Some millennials in metro Atlanta say they'll ‘always be renters'

Some millennials in metro Atlanta say they'll ‘always be renters'

Now Renting sign

In metro Atlanta, some millennial renters say they’ve accepted the fact that they will never be homeowners.

According to a new study from Apartment List, about 6% of millennial renters in Atlanta say they will “always be renters.” However, in many other major metro areas, that percentage is even higher.

Nationally, slightly more than 12% of millennials say they expect to always be renters, which is up from 10% of respondents who said the same in last year’s report.

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San Jose, Detroit, St. Louis, San Francisco, and Portland had the highest percentage of millennials who says they expect to be renters for life — all with more than 15% of current millennial renters.

But wanting to buy a house doesn’t appear to the problem. According to the findings, while some millennials say they intend on continuing to rent by choice, because of financial benefits, many others say they would buy if they could.

So why aren’t millennials buying homes? Concerns over affordability and feeling burdened by student loan debt rank among the top reasons, the report finds.“

Among millennial renters who plan to own a home, 70% are waiting because they cannot afford to buy, compared to just 33% to say they are not ready to settle into a more permanent lifestyle,” according to the report.

A separate report earlier this year found that Atlanta ranks in the bottom third of cities on home affordability. But still, in Atlanta, the typical homeowner pays 37.9% of their income toward mortgage and taxes — or about $1,636 per month. The average home price in Atlanta is around $330,000.

Racial Divide

Among millennials who reported wanting to buy a house, 60% said the biggest obstacle in doing so is the down payment. However, the concerns are not the same across races.

The report notes that “barriers to homeownership disproportionately affect certain minorities.”

For example, the report found that white and Asian millennials are most likely to be concerned about having enough cash for a down payment, while black and Hispanic millennials are disproportionately more likely to be concerned about poor credit affecting their ability to buy.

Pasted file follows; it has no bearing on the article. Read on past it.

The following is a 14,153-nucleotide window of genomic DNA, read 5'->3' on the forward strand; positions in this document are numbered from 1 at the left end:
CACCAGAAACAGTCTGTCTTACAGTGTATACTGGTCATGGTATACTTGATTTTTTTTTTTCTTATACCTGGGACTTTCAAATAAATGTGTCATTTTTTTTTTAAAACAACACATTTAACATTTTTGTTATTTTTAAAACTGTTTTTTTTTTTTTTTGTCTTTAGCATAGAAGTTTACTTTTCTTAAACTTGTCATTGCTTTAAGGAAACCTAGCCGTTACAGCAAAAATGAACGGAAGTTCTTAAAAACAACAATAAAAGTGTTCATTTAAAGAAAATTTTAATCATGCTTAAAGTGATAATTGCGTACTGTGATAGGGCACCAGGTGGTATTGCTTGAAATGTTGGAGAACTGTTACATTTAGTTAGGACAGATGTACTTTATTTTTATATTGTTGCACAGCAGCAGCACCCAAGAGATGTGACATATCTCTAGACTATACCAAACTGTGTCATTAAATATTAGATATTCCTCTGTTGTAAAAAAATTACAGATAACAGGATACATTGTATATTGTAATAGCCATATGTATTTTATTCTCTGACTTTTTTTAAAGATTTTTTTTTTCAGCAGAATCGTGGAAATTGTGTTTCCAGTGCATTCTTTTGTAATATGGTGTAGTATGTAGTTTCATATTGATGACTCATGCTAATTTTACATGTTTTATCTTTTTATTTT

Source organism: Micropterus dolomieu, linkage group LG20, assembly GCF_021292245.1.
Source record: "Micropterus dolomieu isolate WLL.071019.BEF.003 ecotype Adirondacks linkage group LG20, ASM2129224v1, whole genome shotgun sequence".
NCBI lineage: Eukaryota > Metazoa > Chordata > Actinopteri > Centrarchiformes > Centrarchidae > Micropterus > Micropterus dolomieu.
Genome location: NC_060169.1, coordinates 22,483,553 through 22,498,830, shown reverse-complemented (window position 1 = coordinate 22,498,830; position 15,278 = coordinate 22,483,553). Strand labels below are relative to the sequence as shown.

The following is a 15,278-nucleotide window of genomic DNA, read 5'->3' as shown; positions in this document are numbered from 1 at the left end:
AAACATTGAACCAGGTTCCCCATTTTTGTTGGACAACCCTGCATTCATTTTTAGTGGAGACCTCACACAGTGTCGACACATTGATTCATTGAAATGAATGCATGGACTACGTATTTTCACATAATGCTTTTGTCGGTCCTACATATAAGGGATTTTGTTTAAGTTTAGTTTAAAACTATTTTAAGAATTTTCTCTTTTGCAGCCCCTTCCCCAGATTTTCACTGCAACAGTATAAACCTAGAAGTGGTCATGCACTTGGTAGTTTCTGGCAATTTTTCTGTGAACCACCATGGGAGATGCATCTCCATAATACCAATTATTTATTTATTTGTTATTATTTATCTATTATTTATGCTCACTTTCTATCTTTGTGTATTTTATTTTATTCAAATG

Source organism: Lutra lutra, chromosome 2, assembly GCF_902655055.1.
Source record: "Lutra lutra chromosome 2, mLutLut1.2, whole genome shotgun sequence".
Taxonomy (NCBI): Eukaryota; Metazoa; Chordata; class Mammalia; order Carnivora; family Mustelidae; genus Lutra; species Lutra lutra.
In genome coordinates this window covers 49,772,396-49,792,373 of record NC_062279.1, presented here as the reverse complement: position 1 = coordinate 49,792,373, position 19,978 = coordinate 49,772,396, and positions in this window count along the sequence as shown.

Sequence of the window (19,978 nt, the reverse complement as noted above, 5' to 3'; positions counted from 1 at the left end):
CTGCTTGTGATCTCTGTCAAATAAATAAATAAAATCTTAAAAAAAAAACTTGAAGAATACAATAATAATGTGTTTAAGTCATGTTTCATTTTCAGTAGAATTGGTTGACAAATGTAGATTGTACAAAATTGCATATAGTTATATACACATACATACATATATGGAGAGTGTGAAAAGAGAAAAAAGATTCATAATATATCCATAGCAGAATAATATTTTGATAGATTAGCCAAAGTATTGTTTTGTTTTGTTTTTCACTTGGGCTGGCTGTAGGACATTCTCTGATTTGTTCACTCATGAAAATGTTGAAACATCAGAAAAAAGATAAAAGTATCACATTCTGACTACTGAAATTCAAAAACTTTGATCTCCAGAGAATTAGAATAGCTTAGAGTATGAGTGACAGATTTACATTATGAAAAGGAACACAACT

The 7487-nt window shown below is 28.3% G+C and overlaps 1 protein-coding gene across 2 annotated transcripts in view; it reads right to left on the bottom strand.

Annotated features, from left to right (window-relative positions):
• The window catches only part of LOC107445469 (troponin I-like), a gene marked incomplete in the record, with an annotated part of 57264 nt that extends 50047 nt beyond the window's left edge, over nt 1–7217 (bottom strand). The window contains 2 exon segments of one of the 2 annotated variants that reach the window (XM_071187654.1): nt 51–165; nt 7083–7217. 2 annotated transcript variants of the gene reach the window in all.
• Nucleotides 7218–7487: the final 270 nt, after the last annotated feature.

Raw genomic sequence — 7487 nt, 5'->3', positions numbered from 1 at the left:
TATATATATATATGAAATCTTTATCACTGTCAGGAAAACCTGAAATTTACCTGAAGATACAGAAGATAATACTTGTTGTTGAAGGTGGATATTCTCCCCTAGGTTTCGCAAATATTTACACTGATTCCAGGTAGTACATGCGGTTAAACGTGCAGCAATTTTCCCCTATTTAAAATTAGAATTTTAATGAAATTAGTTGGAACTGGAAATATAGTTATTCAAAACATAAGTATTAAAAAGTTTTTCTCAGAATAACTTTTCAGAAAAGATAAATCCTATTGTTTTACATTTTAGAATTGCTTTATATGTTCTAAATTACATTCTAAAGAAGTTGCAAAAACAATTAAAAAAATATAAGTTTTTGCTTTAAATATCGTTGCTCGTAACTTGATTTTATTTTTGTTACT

However, regardless of race, the data shows millennials have good reason to be concerned about being able to doll out a down payment. “Putting money down can be the single most expensive moment in the home-buying process,” the report reads. “In 2019, millennial renters made little progress towards saving for this important first step.”

Nearly half of millennials who say they’d like to buy a home someday have no savings set aside for a down payment, but 12.9% say they have more than $10,000 saved.

The percentage of millennials who say they expect their families to be able to help them put money toward a down payment is down year over year.

And even those who do expect help from a family member tend to be millennials who already earn more than $100,000, which shows further disparity in home buying.

“This trend highlights the disproportionate, cyclical effect of generational wealth: poorer millennials who cannot afford to buy a home today may have more trouble building wealth in the long run, may be incapable of providing financial assistance to their children, and so forth,” according to the report.

Barring some significant turn in the market, the report concludes it remains unlikely that millennial home-ownership numbers will meet the pace of previous generations.